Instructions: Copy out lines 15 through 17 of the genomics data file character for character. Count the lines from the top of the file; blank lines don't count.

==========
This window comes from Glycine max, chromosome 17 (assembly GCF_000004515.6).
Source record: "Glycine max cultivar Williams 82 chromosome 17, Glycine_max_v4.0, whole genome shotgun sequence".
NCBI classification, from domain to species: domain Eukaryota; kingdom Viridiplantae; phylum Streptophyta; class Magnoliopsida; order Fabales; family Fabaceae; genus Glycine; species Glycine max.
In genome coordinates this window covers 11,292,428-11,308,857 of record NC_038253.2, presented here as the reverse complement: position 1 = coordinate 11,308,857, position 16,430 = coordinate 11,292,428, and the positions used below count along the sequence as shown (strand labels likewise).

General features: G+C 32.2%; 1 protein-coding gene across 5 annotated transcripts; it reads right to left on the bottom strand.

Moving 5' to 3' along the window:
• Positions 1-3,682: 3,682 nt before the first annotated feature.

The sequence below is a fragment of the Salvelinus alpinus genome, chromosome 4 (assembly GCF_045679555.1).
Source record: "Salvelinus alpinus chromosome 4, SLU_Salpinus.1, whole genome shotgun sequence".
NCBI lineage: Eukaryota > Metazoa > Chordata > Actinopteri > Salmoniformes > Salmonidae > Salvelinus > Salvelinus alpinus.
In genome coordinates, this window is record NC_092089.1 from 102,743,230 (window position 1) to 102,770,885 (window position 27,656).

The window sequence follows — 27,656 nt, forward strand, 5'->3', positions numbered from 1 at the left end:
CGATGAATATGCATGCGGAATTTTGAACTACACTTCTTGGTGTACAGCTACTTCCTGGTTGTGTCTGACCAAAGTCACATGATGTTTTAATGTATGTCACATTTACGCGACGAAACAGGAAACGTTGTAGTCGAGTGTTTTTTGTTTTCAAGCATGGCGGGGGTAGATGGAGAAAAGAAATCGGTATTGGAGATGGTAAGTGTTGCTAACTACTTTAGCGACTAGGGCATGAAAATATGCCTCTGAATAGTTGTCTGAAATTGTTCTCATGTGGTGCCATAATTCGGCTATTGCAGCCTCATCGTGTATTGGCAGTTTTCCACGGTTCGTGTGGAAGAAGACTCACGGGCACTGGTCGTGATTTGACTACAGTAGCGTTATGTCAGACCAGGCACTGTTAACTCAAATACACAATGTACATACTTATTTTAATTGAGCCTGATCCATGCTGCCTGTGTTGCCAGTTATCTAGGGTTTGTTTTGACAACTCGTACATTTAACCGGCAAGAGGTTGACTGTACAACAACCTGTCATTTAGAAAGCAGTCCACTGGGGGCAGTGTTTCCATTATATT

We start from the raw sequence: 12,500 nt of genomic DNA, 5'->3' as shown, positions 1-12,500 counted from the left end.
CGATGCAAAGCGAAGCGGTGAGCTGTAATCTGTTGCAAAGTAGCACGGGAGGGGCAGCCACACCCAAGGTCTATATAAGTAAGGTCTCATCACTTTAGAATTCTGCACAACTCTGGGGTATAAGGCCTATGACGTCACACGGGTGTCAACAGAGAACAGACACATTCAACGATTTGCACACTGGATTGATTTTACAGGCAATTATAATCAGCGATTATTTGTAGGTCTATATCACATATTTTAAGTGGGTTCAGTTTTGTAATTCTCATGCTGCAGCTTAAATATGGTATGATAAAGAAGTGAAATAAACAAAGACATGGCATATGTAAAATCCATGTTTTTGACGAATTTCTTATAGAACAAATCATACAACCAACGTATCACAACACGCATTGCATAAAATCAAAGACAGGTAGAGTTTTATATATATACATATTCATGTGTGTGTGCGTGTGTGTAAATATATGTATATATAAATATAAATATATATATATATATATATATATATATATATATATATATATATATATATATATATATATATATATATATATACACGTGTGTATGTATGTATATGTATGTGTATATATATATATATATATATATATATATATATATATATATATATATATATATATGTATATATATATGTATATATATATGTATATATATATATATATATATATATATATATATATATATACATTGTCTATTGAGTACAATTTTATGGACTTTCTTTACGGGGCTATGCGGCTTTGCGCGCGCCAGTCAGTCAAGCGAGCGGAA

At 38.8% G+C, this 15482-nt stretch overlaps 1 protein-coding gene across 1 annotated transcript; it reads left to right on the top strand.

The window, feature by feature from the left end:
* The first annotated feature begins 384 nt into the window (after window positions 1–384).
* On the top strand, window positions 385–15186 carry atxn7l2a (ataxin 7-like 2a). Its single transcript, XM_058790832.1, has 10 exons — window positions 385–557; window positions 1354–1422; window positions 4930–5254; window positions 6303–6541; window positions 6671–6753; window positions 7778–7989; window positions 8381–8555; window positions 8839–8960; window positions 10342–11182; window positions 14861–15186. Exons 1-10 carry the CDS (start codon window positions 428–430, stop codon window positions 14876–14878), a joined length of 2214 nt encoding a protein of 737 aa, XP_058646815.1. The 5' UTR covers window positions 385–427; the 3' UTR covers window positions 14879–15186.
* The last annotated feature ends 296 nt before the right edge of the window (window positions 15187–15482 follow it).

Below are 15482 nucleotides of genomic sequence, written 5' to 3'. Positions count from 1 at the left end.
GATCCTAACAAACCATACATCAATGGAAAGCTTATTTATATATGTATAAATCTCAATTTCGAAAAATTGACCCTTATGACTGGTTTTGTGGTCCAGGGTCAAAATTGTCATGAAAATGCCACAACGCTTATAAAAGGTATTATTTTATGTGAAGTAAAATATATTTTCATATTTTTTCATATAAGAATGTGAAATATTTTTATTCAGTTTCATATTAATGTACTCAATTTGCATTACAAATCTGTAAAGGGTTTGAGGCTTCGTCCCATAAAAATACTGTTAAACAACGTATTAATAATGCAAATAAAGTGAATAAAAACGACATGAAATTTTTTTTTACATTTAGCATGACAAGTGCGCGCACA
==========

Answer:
CGATGCAAAGCGAAGCGGTGAGCTGTAATCTGTTGCAAAGTAGCACGGGAGGGGCAGCCACACCCAAGGTCTATATAAGTAAGGTCTCATCACTTTAGAATTCTGCACAACTCTGGGGTATAAGGCCTATGACGTCACACGGGTGTCAACAGAGAACAGACACATTCAACGATTTGCACACTGGATTGATTTTACAGGCAATTATAATCAGCGATTATTTGTAGGTCTATATCACATATTTTAAGTGGGTTCAGTTTTGTAATTCTCATGCTGCAGCTTAAATATGGTATGATAAAGAAGTGAAATAAACAAAGACATGGCATATGTAAAATCCATGTTTTTGACGAATTTCTTATAGAACAAATCATACAACCAACGTATCACAACACGCATTGCATAAAATCAAAGACAGGTAGAGTTTTATATATATACATATTCATGTGTGTGTGCGTGTGTGTAAATATATGTATATATAAATATAAATATATATATATATATATATATATATATATATATATATATATATATATATATATATATATATATATATATATACACGTGTGTATGTATGTATATGTATGTGTATATATATATATATATATATATATATATATATATATATATATATATATATATATGTATATATATATGTATATATATATGTATATATATATATATATATATATATATATATATATATATACATTGTCTATTGAGTACAATTTTATGGACTTTCTTTACGGGGCTATGCGGCTTTGCGCGCGCCAGTCAGTCAAGCGAGCGGAA

At 38.8% G+C, this 15482-nt stretch overlaps 1 protein-coding gene across 1 annotated transcript; it reads left to right on the top strand.

The window, feature by feature from the left end: